Last updated on February 2016

The Use of Biologic Mesh vs Bioabsorbable Mesh During Ventral Hernia Repair in At-risk Patients


Brief description of study

This study evaluates the outcomes of patients who have been treated with Strattice or Gore Bio-A mesh for the repair of complicated abdominal wall hernias. The purpose of this study is to collect information and evaluate the outcome of your surgery. Synthetic (man made) mesh has been shown to provide durable long-term outcomes; however, this type of mesh should not be used in patients at risk of developing an infection. Therefore, to address the challenge of finding an artificial strengthening material to repair complicated hernias in patients that could potentially develop surgical infection, two types of non-permanent materials have been developed, including biologics and bioabsorbables. Biologic mesh is made of living tissue and bioabsorbable mesh is made of synthetic material that is gradually absorbed by the body over time. The purpose of this study is to allow surgeons to compare the postoperative course of patients associated with these two mesh types to decide which material will improve the outcomes of their patients with complicated abdominal wall defects. To date there is no evidence to suggest that either mesh type is superior or safer than the other.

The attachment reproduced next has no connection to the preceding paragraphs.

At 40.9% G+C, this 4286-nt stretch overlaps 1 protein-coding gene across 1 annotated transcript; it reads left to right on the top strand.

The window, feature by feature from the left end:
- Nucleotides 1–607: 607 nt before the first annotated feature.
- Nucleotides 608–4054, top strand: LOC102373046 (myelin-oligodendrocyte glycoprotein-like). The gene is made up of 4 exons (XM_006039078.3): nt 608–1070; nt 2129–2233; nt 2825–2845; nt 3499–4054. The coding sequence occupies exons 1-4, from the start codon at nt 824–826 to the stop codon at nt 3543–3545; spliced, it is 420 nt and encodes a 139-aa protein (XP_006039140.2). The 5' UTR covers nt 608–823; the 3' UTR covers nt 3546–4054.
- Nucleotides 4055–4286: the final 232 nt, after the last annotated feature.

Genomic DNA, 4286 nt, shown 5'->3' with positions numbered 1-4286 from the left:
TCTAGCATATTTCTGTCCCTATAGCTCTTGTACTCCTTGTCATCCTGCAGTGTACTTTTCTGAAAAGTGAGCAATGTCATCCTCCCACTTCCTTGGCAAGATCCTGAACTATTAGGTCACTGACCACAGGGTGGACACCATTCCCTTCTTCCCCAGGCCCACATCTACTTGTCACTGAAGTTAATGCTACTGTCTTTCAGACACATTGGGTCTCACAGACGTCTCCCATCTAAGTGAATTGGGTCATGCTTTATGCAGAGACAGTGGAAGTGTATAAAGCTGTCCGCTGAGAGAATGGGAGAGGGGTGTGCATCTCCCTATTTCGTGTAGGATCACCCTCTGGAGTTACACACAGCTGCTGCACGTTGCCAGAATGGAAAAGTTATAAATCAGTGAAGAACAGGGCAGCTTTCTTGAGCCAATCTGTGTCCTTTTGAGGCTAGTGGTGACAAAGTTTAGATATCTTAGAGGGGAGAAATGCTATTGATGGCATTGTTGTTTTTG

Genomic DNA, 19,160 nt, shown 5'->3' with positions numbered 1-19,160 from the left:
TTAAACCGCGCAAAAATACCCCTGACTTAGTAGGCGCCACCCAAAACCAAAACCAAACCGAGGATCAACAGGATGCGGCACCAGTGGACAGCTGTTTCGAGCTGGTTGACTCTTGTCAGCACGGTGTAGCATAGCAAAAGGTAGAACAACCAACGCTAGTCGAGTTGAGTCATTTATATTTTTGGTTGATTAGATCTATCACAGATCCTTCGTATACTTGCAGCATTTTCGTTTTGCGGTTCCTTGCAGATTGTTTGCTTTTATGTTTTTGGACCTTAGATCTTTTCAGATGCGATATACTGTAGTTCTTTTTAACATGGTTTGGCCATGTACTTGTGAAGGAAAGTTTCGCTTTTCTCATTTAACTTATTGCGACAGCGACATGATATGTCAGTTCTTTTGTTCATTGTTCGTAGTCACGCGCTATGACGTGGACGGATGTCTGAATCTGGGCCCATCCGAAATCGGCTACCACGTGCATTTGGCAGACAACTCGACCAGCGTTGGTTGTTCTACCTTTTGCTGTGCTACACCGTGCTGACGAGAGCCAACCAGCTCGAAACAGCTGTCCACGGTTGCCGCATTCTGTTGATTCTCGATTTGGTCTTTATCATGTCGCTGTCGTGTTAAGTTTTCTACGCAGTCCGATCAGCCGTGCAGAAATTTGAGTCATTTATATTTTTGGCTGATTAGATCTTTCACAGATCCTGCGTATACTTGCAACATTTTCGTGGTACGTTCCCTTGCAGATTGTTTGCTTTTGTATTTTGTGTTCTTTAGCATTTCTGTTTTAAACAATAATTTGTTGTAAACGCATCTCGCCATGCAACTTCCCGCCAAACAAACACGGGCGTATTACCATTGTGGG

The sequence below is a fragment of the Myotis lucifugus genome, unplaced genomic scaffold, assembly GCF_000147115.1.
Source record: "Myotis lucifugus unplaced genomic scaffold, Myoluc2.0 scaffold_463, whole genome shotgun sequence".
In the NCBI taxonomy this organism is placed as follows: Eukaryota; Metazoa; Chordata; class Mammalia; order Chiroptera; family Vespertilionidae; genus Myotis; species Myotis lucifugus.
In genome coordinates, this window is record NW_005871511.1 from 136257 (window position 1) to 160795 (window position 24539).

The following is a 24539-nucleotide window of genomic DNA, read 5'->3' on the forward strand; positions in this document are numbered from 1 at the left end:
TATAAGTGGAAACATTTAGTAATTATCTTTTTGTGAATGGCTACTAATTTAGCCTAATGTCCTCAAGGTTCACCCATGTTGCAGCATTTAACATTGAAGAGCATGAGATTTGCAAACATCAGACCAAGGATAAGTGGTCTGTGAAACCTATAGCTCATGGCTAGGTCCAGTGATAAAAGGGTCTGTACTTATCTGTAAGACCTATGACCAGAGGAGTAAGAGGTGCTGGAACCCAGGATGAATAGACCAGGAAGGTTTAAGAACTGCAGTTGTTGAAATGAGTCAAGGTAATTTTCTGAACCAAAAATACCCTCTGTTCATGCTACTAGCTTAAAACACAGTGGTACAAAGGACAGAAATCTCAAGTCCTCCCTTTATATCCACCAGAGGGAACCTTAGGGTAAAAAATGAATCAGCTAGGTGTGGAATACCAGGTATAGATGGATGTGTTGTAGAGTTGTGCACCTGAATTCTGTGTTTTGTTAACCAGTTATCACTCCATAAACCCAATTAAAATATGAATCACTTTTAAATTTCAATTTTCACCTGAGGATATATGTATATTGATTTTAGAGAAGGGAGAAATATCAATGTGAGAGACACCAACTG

Detailed Study Description

The goal of the proposed study is to evaluate the outcomes of patients implanted with Strattice® (LifeCell Corporation, Branchburg, NJ, USA) and Gore® Bio-A® (W. L. Gore & Associates, Inc., Newark, DE, USA) for the repair of abdominal wall defects in at-risk patients. Primary endpoints of the study will include hernia recurrence, duration of postoperative drains, the incidence of systemic and wound-related complications, the need for percutaneous intervention or reoperation and quality- of-life with 3 years of follow-up. The study will be prospective and randomized, and the evaluator and patient will be blinded as to the type of mesh implanted.

Clinical Study Identifier: NCT01794338

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Todd Heniford, MD

Carolinas Medical Center
Charlotte, NC United States
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